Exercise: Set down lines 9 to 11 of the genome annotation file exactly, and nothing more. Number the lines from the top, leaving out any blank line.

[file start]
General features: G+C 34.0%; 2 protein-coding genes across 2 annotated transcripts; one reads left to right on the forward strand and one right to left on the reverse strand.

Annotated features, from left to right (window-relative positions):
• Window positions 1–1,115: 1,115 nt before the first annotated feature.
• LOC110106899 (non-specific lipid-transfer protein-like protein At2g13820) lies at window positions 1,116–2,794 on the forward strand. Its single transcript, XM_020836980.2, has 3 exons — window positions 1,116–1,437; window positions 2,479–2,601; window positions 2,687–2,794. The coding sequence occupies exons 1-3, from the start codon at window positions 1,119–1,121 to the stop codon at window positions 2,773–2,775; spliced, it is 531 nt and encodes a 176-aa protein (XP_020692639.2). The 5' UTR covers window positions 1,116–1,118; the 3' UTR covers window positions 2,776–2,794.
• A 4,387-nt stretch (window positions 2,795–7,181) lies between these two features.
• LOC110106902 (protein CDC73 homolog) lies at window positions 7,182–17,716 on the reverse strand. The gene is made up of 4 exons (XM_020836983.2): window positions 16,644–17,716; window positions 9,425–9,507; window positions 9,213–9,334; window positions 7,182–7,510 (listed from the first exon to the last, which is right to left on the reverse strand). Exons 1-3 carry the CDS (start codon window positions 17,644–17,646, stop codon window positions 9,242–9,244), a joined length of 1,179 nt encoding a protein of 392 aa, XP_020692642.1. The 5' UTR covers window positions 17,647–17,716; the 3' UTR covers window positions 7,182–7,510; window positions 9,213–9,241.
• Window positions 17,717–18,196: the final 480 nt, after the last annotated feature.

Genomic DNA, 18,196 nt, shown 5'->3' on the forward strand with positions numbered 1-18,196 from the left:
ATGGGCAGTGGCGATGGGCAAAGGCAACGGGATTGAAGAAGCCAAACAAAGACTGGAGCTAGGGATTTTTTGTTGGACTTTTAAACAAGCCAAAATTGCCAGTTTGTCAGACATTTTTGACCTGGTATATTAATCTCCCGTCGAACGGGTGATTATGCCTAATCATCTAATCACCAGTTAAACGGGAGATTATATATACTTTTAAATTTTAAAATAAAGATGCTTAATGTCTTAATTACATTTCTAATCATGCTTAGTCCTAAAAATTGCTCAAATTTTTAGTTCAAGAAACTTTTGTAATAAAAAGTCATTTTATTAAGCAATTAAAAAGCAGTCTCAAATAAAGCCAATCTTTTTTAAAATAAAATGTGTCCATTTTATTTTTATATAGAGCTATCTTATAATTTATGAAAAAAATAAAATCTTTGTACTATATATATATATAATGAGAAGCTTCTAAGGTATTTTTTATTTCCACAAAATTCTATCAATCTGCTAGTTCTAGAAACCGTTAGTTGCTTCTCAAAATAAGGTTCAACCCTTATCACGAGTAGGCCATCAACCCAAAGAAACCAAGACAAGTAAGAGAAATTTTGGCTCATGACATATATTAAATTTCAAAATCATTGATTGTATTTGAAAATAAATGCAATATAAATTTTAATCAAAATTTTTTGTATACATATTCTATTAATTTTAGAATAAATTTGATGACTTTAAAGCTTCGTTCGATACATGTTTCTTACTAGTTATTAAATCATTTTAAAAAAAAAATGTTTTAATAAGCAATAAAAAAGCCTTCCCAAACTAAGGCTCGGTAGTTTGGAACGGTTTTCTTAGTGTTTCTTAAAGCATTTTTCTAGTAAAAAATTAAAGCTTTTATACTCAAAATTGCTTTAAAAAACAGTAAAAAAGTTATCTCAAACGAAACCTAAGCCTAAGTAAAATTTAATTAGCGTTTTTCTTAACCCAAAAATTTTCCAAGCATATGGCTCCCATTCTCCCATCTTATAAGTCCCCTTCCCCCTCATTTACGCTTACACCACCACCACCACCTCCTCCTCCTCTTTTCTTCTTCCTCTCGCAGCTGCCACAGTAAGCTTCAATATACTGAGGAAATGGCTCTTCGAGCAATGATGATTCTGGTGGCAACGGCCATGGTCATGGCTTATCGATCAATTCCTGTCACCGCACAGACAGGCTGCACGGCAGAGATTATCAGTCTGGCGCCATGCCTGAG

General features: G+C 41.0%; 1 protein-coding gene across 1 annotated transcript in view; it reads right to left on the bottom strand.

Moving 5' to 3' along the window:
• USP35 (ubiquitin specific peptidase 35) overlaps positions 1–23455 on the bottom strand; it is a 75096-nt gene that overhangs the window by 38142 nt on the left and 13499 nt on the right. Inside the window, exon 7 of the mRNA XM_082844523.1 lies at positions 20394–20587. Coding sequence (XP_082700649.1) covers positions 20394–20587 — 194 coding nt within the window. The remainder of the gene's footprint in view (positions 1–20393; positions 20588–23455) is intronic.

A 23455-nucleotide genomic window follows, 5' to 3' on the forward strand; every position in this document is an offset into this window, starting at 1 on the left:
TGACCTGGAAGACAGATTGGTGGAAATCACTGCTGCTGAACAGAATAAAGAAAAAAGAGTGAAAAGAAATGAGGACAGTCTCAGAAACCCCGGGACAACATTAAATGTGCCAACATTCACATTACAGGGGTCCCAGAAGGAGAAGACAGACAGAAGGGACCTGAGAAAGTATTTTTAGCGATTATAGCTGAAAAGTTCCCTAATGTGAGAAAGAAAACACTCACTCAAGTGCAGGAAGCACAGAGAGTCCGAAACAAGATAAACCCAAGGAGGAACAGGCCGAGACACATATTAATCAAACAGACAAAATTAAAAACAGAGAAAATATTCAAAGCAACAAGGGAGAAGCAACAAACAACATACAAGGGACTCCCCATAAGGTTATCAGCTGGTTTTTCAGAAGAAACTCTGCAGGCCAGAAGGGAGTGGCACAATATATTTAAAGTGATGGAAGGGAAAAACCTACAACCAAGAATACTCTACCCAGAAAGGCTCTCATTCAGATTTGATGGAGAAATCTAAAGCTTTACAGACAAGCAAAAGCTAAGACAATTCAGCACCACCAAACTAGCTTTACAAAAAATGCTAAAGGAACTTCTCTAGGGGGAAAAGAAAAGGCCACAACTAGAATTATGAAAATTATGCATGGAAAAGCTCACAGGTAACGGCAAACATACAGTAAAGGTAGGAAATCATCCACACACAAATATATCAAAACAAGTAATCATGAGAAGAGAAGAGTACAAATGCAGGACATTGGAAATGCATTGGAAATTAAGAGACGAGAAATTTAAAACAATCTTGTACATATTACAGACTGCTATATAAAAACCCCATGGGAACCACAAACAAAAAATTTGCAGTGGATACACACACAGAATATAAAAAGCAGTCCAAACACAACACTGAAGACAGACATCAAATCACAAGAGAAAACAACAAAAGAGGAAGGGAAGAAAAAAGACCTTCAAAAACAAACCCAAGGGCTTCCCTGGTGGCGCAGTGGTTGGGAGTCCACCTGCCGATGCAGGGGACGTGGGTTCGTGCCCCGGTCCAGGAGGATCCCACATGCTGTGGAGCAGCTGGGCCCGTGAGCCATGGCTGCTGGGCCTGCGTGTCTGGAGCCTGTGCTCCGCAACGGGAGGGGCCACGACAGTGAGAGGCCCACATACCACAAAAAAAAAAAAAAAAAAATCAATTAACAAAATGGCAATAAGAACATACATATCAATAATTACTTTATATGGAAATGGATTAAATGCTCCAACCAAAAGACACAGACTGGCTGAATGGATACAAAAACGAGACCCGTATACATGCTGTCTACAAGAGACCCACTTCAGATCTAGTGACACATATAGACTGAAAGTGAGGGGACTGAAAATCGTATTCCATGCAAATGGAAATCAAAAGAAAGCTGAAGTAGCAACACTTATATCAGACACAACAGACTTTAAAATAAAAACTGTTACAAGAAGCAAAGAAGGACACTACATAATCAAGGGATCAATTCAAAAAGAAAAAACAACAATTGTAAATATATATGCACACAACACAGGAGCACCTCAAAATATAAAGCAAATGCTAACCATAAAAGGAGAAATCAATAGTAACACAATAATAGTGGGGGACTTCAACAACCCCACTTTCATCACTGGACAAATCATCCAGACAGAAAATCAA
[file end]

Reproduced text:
ATGGGCAGTGGCGATGGGCAAAGGCAACGGGATTGAAGAAGCCAAACAAAGACTGGAGCTAGGGATTTTTTGTTGGACTTTTAAACAAGCCAAAATTGCCAGTTTGTCAGACATTTTTGACCTGGTATATTAATCTCCCGTCGAACGGGTGATTATGCCTAATCATCTAATCACCAGTTAAACGGGAGATTATATATACTTTTAAATTTTAAAATAAAGATGCTTAATGTCTTAATTACATTTCTAATCATGCTTAGTCCTAAAAATTGCTCAAATTTTTAGTTCAAGAAACTTTTGTAATAAAAAGTCATTTTATTAAGCAATTAAAAAGCAGTCTCAAATAAAGCCAATCTTTTTTAAAATAAAATGTGTCCATTTTATTTTTATATAGAGCTATCTTATAATTTATGAAAAAAATAAAATCTTTGTACTATATATATATATAATGAGAAGCTTCTAAGGTATTTTTTATTTCCACAAAATTCTATCAATCTGCTAGTTCTAGAAACCGTTAGTTGCTTCTCAAAATAAGGTTCAACCCTTATCACGAGTAGGCCATCAACCCAAAGAAACCAAGACAAGTAAGAGAAATTTTGGCTCATGACATATATTAAATTTCAAAATCATTGATTGTATTTGAAAATAAATGCAATATAAATTTTAATCAAAATTTTTTGTATACATATTCTATTAATTTTAGAATAAATTTGATGACTTTAAAGCTTCGTTCGATACATGTTTCTTACTAGTTATTAAATCATTTTAAAAAAAAAATGTTTTAATAAGCAATAAAAAAGCCTTCCCAAACTAAGGCTCGGTAGTTTGGAACGGTTTTCTTAGTGTTTCTTAAAGCATTTTTCTAGTAAAAAATTAAAGCTTTTATACTCAAAATTGCTTTAAAAAACAGTAAAAAAGTTATCTCAAACGAAACCTAAGCCTAAGTAAAATTTAATTAGCGTTTTTCTTAACCCAAAAATTTTCCAAGCATATGGCTCCCATTCTCCCATCTTATAAGTCCCCTTCCCCCTCATTTACGCTTACACCACCACCACCACCTCCTCCTCCTCTTTTCTTCTTCCTCTCGCAGCTGCCACAGTAAGCTTCAATATACTGAGGAAATGGCTCTTCGAGCAATGATGATTCTGGTGGCAACGGCCATGGTCATGGCTTATCGATCAATTCCTGTCACCGCACAGACAGGCTGCACGGCAGAGATTATCAGTCTGGCGCCATGCCTGAG

General features: G+C 41.0%; 1 protein-coding gene across 1 annotated transcript in view; it reads right to left on the bottom strand.

Moving 5' to 3' along the window: